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How Wheel Chocks Work

Now's a really good time to use wheel chocks.
Now's a really good time to use wheel chocks.
Bryan Mullenix/Getty Images

You know those little wedges you can use to keep your car's tire from rolling? They're called wheel chocks, and they could save your life. Wheel chocks are definitely one of those precautionary measures that never capture the limelight; you only realize you need them when they're not there and your car rolls away.

Wheel chocks may seem like pretty boring stuff, but they actually represent a major foundation of physical science. They're technically wedges or ramps, which are both different names for the inclined plane. There are all sorts of things an inclined plane can be used for (such as a bike ramp or an axe), but for our purposes, we'll look at how an inclined plane serves as a wheel chock.

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Basically, all a wheel chock does is prevent a wheel from doing what it does best -- rolling. The physical phenomenon of friction (created by the constant exertion of gravity on everything on the planet), keeps the bottom of any wheel pressed firmly against the ground. What a wheel chock does is provide a ramp that the wheel must go up if it wants to continue revolving.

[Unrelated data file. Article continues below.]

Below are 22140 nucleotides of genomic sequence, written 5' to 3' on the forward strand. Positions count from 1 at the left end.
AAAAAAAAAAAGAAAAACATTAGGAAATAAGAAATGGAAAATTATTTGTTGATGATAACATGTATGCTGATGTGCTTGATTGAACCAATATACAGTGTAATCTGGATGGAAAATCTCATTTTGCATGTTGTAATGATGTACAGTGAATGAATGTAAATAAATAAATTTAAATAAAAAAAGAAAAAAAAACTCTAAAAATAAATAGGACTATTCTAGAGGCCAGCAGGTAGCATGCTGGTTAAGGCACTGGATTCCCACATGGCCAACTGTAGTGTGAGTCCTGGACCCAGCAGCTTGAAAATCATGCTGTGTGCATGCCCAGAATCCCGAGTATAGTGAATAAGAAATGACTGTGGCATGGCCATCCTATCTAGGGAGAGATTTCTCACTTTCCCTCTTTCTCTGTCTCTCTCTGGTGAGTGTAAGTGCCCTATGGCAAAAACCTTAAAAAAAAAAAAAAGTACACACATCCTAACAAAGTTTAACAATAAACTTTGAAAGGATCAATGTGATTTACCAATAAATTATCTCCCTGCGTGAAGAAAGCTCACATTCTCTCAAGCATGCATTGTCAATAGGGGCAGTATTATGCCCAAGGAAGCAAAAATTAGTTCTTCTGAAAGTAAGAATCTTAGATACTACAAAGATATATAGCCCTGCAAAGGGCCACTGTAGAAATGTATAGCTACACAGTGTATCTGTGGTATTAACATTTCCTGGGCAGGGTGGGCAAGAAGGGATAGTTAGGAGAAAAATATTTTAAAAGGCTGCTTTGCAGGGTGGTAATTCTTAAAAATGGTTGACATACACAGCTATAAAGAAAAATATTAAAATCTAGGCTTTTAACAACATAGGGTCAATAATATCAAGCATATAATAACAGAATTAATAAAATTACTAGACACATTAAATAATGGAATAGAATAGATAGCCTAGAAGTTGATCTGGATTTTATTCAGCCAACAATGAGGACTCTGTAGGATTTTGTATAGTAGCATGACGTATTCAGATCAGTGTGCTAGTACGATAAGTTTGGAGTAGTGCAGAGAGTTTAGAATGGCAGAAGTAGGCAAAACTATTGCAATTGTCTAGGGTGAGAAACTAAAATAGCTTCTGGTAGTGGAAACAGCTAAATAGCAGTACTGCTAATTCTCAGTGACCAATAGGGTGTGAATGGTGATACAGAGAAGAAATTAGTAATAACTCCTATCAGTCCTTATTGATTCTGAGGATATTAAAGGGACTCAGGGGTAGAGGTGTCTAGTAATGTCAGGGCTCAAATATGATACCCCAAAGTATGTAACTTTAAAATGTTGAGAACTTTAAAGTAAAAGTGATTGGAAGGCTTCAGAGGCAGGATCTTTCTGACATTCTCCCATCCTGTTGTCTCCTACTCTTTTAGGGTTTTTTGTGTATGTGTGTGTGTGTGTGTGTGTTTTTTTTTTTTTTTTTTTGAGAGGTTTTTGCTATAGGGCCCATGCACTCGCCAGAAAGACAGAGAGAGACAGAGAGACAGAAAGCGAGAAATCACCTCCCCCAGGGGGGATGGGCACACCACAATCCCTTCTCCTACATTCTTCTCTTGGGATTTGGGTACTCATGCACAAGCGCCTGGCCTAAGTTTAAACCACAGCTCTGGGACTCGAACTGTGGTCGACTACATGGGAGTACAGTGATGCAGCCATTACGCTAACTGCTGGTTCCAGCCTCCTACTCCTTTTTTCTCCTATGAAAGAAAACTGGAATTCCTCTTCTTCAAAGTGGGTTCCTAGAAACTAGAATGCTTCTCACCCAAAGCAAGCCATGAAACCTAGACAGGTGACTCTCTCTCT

Thanks to our friend gravity, a wheel on an inclined plane will always try to roll to the bottom of that plane (say a gentle hill along your street). A wheel chock provides an opposite angle the sought by a wheel by countering the slope of your street. Voila! Your car's tires can rest easy knowing they've done all they need to do -- find equilibrium.

Wheel chocks also provide a challenge to a wheel. If there's anything a wheel naturally doesn't want to do, it's go uphill. A wheel chock presents this uphill challenge, and it doesn't matter if the hill presented is two inches or two yards, it's going to serve as a barrier and keep your wheel in place.

OK, so now you know more than you ever thought you would about wheel chocks. Read the next page to find out how to select the right ones for you.

Wheel chocks are designed for different types of tires and vehicles.
Wheel chocks are designed for different types of tires and vehicles.
Joe McBride/Getty Images